With A President Like Yahaha Bello…

Casmir Igbokwe

Governor Yahaya Bello of Kogi State has been prancing about telling whoever cares to listen that he desires to be the next President of Nigeria in 2023. To show us that he is serious, and to de-emphasise the clamour for a president of Igbo extraction, he said there was nothing like zoning arrangement in the ruling All Progressives Congress (APC). His posters have flooded some places, especially in the North.

Though I am not a politician, I know that the damage already done to the number one office in the country by the incumbent occupier will take a man of great wisdom and lion heart to repair. That man is definitely not Yahaya Bello.

I do not begrudge him. I only see his posters as pure decoration of some walls that are in a state of dilapidation.  He has every right as a Nigerian to vie for any leadership position in the country. As governor of Kogi State, and probably the youngest governor in the country, he made some marks even if negatively. But his intended foray into the presidential contest needs some interrogation.

I suspect that Bello is flying a kite, though he does not believe so. Otherwise, how can he ever think of ruling Nigeria with the glaring way he misruled Kogi? In case he has forgotten, we will remind him of certain anomalies that transpired in his state with him in the saddle.

One, does the name Edward Soje ring a bell in his ears? Soje was a director in the Kogi State civil service. In 2017, the man had to take his life barely 10 days after his wife gave birth to a set of male triplets after 17 years of childlessness. Soje reportedly took this action because he could no longer cope with about 11 months arrears of salaries owed him and other civil servants then by the state government.

Two, does Bello remember Mrs Salome Abuh? This women leader of the Peoples Democratic Party in Wada Aro Campaign Council, Ochadamu Ward in Kogi was so unfortunate that she belonged to an opposition party. Soon after Bello’s re-election on November 16, 2019, some thugs suspected to be loyal to the ruling party and to Bello invaded the house of Mrs Abuh and burnt her alive. Chanting GYB 4+4, the hoodlums reportedly poured petrol on Abuh’s building and set it ablaze while they watched the woman cry out from inside the inferno until her voice died out. To prevent her from coming out of the fire, the thugs reportedly rained bullets in her direction. Governor Bello’s spokesman, Kingsley Fanwo, had promised that those responsible for this heinous crime would be brought to book. More than one year after this incident, I am not sure if anybody has been brought to any book.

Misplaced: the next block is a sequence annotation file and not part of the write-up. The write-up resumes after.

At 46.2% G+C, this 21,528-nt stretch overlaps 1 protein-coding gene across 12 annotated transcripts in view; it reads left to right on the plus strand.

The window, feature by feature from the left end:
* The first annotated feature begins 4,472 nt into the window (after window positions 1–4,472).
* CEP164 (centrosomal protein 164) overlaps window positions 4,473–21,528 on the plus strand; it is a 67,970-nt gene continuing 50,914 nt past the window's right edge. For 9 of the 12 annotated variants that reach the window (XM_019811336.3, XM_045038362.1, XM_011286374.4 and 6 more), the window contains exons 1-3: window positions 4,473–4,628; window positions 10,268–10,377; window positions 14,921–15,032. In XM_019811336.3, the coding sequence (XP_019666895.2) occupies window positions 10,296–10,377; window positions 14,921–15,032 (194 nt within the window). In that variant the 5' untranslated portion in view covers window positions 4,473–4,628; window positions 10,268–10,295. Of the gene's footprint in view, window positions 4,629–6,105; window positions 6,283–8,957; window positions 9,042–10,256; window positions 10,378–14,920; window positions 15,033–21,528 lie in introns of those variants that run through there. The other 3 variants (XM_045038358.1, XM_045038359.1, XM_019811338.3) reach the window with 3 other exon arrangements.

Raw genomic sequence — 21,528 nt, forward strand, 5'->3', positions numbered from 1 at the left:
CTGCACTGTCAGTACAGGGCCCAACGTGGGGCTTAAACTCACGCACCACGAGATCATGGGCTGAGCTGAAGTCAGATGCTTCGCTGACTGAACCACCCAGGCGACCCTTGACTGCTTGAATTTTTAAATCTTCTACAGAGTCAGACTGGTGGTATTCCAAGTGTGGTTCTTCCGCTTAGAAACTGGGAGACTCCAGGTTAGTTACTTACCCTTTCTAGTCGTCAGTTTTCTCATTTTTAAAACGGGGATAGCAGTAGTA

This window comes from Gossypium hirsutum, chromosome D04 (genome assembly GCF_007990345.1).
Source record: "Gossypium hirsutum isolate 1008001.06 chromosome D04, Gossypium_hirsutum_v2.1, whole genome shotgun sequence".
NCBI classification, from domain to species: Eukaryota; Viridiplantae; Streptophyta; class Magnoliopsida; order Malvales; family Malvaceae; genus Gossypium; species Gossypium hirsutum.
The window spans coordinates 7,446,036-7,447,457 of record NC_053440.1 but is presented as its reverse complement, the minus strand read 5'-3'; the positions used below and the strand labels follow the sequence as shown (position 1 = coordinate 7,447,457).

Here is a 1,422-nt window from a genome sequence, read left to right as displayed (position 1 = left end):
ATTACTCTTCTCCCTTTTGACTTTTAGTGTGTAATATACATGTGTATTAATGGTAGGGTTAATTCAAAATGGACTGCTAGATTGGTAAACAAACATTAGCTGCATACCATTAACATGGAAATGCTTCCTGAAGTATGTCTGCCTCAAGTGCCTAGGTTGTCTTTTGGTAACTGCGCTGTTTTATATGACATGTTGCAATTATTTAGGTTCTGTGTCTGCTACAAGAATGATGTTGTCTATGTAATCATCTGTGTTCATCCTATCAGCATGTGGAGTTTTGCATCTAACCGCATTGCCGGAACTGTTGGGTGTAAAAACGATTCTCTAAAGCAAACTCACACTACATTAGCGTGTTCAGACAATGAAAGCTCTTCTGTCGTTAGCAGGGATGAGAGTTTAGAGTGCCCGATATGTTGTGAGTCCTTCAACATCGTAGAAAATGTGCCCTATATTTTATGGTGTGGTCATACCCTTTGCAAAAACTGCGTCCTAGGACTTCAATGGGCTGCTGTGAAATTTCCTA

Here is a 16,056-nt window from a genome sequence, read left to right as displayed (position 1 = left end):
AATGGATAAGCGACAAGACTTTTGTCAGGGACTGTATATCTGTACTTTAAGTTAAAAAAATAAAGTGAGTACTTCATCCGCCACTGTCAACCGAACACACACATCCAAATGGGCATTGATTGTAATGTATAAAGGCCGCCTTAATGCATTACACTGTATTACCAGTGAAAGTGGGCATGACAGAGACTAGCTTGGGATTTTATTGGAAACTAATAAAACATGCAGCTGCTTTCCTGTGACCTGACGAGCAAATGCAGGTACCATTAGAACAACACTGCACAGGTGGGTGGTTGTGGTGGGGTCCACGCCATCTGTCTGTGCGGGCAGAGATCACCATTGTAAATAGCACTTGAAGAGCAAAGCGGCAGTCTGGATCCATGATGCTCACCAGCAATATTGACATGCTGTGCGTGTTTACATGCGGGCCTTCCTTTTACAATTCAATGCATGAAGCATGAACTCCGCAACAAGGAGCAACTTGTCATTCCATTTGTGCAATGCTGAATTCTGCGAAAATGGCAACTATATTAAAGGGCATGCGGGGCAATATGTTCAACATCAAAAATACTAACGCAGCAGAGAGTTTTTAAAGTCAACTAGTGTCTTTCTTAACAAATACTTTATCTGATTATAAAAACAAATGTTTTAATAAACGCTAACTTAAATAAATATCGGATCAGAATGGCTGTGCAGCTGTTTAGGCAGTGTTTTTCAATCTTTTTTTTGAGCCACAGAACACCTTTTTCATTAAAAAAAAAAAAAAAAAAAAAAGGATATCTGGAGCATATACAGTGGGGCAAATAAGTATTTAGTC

Besides, it was in Bello’s Kogi that politicians learnt how to sew police and military uniforms for thugs to aid in election rigging. In the last governorship election in the state, both fake and genuine policemen operated freely, as security agents allegedly aided party thugs to snatch ballot boxes and intimidate voters and electoral officials. At least, six people were killed in that November 2019 election.   

Do we talk about Bello’s COVID-19 bellyache? Though the disease has affected over 100 million people worldwide and over 2.6 million deaths including Nigerians, Bello continues to bellow strange COVID-19 theories thereby misleading his people. He has failed to present the true picture of the existence of the disease in his state. Though Nigeria just received her COVID-19 vaccines, Bello dismissed it and maintained his stance that the disease does not exist. He stressed recently that he was not going to subject the people of Kogi State to vaccines or vaccination and he would not make them the guinea pigs.